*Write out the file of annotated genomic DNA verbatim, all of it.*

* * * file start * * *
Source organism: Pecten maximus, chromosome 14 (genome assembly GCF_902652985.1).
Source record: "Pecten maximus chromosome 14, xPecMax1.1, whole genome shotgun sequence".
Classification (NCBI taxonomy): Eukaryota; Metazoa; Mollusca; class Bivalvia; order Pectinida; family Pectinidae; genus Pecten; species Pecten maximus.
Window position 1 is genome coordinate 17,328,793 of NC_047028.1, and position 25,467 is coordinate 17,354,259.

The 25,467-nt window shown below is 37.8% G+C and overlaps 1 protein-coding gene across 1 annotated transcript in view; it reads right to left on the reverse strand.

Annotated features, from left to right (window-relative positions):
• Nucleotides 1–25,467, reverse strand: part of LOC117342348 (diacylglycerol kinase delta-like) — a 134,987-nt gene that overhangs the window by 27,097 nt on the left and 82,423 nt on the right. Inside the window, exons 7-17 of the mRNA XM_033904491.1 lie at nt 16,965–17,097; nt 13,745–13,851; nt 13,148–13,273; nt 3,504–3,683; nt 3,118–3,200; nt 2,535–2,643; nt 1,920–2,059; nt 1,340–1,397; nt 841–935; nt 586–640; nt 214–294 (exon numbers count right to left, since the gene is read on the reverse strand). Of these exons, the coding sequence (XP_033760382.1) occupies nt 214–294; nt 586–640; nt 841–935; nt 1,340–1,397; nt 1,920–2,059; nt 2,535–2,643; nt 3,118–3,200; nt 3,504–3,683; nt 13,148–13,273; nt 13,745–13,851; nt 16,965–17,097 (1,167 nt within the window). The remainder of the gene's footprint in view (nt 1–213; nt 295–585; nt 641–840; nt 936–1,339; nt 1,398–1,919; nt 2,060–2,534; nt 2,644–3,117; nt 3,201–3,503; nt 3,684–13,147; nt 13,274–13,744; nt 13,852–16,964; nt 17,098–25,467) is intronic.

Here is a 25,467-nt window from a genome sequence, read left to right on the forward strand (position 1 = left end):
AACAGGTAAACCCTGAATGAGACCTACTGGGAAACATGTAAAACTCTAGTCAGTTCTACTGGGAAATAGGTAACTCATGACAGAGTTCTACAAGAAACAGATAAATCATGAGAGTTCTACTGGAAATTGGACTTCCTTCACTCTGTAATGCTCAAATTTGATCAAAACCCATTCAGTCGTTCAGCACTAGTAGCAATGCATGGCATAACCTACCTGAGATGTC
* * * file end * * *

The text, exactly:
Source organism: Pecten maximus, chromosome 14 (genome assembly GCF_902652985.1).
Source record: "Pecten maximus chromosome 14, xPecMax1.1, whole genome shotgun sequence".
Classification (NCBI taxonomy): Eukaryota; Metazoa; Mollusca; class Bivalvia; order Pectinida; family Pectinidae; genus Pecten; species Pecten maximus.
Window position 1 is genome coordinate 17,328,793 of NC_047028.1, and position 25,467 is coordinate 17,354,259.

The 25,467-nt window shown below is 37.8% G+C and overlaps 1 protein-coding gene across 1 annotated transcript in view; it reads right to left on the reverse strand.

Annotated features, from left to right (window-relative positions):
• Nucleotides 1–25,467, reverse strand: part of LOC117342348 (diacylglycerol kinase delta-like) — a 134,987-nt gene that overhangs the window by 27,097 nt on the left and 82,423 nt on the right. Inside the window, exons 7-17 of the mRNA XM_033904491.1 lie at nt 16,965–17,097; nt 13,745–13,851; nt 13,148–13,273; nt 3,504–3,683; nt 3,118–3,200; nt 2,535–2,643; nt 1,920–2,059; nt 1,340–1,397; nt 841–935; nt 586–640; nt 214–294 (exon numbers count right to left, since the gene is read on the reverse strand). Of these exons, the coding sequence (XP_033760382.1) occupies nt 214–294; nt 586–640; nt 841–935; nt 1,340–1,397; nt 1,920–2,059; nt 2,535–2,643; nt 3,118–3,200; nt 3,504–3,683; nt 13,148–13,273; nt 13,745–13,851; nt 16,965–17,097 (1,167 nt within the window). The remainder of the gene's footprint in view (nt 1–213; nt 295–585; nt 641–840; nt 936–1,339; nt 1,398–1,919; nt 2,060–2,534; nt 2,644–3,117; nt 3,201–3,503; nt 3,684–13,147; nt 13,274–13,744; nt 13,852–16,964; nt 17,098–25,467) is intronic.

Here is a 25,467-nt window from a genome sequence, read left to right on the forward strand (position 1 = left end):
AACAGGTAAACCCTGAATGAGACCTACTGGGAAACATGTAAAACTCTAGTCAGTTCTACTGGGAAATAGGTAACTCATGACAGAGTTCTACAAGAAACAGATAAATCATGAGAGTTCTACTGGAAATTGGACTTCCTTCACTCTGTAATGCTCAAATTTGATCAAAACCCATTCAGTCGTTCAGCACTAGTAGCAATGCATGGCATAACCTACCTGAGATGTC